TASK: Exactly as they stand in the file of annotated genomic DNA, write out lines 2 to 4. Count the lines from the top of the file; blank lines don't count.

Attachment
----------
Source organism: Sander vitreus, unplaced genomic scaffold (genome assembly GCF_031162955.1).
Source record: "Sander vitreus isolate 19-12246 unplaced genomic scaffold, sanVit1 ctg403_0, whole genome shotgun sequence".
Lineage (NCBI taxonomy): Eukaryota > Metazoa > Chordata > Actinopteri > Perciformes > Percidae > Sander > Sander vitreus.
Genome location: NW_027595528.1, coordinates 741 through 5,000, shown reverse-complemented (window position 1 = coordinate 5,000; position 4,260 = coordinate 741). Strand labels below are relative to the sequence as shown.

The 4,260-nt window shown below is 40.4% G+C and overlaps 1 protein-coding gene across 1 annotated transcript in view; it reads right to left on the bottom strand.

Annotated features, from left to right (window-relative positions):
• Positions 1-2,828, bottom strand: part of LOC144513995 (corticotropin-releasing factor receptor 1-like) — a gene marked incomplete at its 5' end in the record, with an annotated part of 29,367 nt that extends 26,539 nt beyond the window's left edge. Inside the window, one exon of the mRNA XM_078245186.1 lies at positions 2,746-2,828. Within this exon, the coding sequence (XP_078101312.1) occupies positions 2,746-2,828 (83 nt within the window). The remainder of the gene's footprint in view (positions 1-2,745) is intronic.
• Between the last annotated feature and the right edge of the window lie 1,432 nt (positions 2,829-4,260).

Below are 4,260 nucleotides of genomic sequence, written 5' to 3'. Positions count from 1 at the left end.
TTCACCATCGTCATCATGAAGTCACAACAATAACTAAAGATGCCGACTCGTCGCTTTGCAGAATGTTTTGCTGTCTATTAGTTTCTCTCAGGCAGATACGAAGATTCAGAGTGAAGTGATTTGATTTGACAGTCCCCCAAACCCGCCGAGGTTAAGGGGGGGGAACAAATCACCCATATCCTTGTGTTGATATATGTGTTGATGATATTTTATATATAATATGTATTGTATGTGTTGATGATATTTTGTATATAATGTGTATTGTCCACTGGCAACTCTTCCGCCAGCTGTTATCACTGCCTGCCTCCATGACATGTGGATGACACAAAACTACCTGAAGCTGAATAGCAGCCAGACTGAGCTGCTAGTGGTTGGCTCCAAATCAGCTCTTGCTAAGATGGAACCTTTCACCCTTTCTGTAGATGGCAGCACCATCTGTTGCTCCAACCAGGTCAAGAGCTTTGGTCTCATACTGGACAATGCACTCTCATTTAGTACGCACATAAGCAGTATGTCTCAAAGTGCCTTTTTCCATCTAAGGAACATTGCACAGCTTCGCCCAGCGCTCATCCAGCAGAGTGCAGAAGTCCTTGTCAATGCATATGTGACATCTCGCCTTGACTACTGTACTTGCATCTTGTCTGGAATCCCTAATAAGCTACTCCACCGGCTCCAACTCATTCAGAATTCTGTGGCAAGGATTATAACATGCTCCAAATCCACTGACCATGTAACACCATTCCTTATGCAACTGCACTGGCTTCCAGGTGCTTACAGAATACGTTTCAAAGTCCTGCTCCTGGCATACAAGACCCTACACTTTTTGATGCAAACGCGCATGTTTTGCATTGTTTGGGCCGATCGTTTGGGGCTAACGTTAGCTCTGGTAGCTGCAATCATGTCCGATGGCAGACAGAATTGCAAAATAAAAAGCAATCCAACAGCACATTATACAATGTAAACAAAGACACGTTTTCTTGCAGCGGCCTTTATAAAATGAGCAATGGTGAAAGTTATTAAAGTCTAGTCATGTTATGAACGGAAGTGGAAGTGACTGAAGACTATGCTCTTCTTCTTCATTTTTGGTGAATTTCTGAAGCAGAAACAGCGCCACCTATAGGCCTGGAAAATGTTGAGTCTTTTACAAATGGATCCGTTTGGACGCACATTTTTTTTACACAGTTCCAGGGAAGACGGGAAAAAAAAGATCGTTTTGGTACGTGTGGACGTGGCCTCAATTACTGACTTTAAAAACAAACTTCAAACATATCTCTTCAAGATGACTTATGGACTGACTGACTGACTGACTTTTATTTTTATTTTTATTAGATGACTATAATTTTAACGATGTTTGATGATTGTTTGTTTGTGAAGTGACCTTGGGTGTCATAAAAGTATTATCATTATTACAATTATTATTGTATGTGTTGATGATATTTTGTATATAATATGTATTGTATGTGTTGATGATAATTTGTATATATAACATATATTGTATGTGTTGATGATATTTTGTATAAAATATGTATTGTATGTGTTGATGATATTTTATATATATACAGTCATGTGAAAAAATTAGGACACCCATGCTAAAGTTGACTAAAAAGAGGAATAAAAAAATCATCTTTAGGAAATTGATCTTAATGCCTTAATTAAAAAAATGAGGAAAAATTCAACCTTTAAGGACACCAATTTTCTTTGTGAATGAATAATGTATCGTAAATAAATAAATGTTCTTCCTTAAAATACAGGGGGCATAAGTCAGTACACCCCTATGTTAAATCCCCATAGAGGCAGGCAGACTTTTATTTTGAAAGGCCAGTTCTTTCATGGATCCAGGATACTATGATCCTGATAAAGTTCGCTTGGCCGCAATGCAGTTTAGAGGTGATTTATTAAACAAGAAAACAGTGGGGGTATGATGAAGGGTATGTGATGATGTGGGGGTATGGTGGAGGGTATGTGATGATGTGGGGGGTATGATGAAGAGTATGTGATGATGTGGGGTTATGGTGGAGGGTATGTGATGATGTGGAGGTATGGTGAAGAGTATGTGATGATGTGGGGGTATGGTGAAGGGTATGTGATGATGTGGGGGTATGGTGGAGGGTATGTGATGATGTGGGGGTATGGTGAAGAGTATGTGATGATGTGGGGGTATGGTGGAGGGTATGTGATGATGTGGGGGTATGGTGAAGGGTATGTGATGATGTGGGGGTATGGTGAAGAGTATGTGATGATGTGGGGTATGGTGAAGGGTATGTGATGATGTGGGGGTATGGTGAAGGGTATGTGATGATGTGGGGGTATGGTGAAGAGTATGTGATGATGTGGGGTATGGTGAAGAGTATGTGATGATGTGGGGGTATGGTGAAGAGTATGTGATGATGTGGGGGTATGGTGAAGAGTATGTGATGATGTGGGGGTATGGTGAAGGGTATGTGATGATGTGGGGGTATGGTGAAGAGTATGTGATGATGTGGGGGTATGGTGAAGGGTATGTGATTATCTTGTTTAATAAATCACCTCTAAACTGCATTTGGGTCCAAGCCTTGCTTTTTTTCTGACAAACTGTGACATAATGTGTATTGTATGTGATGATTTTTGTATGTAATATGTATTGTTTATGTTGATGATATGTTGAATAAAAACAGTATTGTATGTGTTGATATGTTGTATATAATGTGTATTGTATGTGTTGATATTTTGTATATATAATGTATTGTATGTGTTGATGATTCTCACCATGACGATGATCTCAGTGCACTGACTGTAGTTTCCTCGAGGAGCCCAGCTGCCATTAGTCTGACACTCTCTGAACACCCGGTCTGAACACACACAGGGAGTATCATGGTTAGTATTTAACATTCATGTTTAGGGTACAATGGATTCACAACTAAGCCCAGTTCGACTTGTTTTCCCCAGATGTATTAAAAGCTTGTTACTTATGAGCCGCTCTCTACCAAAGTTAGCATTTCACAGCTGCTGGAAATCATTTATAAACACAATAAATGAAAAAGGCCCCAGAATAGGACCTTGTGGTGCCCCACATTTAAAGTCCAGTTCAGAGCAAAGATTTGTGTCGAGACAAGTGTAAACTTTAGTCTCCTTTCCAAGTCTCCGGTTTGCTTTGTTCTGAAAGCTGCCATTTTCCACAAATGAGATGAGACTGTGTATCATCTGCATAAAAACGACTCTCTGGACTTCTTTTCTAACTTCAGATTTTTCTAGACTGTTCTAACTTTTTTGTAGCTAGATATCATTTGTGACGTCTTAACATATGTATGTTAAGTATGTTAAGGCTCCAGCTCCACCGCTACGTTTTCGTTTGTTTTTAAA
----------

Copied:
Source record: "Sander vitreus isolate 19-12246 unplaced genomic scaffold, sanVit1 ctg403_0, whole genome shotgun sequence".
Lineage (NCBI taxonomy): Eukaryota > Metazoa > Chordata > Actinopteri > Perciformes > Percidae > Sander > Sander vitreus.
Genome location: NW_027595528.1, coordinates 741 through 5,000, shown reverse-complemented (window position 1 = coordinate 5,000; position 4,260 = coordinate 741). Strand labels below are relative to the sequence as shown.